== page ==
Regarding FDI as our dependent variable of principal interest, we find both indirect and direct effects of aid for infrastructure on FDI (Donaubauer et al., 2016b). The indirect effect of aid for infrastructure promotes FDI inflows through its impact on the host country’s endowment of economic infrastructure. The quantitative impact is considerable: A 10-point improvement in a country’s infrastructure, as reflected in our index ranging from 0-100, is associated with an increase of 5.1 percentage points in the ratio of FDI inflows to the host country’s GDP. Figuring in the above noted effects of aid on infrastructure, this finding implies that a 10% increase in aid for infrastructure would increase FDI by about 4.7 percentage points through the infrastructure channel.
Aid for infrastructure also directly impacts FDI inflows, unlike other types of aid. Taking the estimation results at face value, a 10% increase in aid for infrastructure leads to an increase in FDI inflows, in percent of GDP, of 14-15 percentage points (i.e., about 2 standard deviations).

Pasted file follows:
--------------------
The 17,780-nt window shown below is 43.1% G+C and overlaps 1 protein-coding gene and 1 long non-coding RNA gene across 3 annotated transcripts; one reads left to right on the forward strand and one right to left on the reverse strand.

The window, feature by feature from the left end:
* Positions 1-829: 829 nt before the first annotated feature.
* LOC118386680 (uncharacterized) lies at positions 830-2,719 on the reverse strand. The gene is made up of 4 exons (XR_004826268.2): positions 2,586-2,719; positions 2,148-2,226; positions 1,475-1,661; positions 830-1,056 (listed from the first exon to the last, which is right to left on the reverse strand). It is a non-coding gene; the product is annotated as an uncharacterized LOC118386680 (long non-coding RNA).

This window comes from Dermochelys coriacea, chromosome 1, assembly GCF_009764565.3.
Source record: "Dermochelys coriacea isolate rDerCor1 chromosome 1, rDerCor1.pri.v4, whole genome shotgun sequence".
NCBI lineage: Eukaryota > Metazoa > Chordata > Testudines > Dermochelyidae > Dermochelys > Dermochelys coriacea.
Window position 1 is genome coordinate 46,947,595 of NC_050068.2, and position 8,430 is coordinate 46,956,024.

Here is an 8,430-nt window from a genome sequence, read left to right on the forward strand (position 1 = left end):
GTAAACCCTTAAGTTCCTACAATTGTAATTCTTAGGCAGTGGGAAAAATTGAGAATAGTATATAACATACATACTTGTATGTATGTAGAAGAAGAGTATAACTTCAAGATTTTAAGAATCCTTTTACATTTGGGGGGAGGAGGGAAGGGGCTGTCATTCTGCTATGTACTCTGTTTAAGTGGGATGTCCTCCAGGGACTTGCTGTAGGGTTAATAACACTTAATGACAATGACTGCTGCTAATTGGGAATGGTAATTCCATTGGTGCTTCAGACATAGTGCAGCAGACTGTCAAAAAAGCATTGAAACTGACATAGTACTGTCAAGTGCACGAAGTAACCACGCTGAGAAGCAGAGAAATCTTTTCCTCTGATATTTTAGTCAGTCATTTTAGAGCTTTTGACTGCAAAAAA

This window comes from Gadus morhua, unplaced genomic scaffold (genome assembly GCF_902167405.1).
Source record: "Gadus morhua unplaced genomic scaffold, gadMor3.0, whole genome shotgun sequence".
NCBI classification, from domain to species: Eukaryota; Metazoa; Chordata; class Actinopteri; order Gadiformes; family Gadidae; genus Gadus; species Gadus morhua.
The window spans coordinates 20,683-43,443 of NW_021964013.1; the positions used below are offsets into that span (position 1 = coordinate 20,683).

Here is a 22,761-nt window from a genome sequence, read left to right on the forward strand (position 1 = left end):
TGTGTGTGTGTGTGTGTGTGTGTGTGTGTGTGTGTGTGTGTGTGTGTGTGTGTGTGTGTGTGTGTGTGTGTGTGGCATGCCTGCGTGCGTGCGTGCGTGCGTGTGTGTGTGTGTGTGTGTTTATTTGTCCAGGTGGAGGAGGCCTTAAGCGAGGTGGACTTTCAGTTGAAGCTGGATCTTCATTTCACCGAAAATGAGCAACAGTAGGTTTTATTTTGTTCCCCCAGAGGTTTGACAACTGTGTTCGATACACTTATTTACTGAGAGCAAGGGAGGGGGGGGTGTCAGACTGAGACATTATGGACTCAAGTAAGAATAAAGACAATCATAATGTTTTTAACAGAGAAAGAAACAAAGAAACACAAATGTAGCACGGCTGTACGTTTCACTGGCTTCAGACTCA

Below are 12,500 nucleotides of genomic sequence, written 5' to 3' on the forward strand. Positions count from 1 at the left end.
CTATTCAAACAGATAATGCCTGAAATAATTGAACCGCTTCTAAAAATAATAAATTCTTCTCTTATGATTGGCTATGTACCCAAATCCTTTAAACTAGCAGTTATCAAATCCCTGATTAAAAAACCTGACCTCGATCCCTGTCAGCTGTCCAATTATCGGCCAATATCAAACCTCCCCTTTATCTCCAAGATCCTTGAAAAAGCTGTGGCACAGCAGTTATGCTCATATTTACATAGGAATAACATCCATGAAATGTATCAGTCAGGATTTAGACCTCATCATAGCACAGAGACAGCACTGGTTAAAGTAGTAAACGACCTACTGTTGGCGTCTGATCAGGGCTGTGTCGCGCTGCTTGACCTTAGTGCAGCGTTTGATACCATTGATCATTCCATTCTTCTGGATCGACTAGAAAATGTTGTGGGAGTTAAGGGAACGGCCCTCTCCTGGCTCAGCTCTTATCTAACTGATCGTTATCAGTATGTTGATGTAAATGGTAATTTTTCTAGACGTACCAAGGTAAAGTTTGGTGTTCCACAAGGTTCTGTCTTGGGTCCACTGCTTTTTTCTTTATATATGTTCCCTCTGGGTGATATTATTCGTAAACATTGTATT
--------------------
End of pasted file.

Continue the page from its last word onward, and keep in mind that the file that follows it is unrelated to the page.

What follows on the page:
The strong direct effect of aid for infrastructure on FDI suggests that foreign investors anticipate longer-term effects on the country’s endowment that are not yet reflected in our index of infrastructure. This is consistent with Mayer (2006: 45) who argues that aid commitments “can have a large signaling role for foreign investors.” Foreign investors may be confident that aid-financed infrastructure serves them particularly well, compared to locally financed infrastructure. Aid-financed infrastructure may focus more strongly on FDI-related needs, be of superior quality, or be better maintained due to external control and oversight. Such differences between aid-financed and locally financed infrastructure would largely escape our measurement of infrastructure and could be captured directly by the aid variable in our estimations.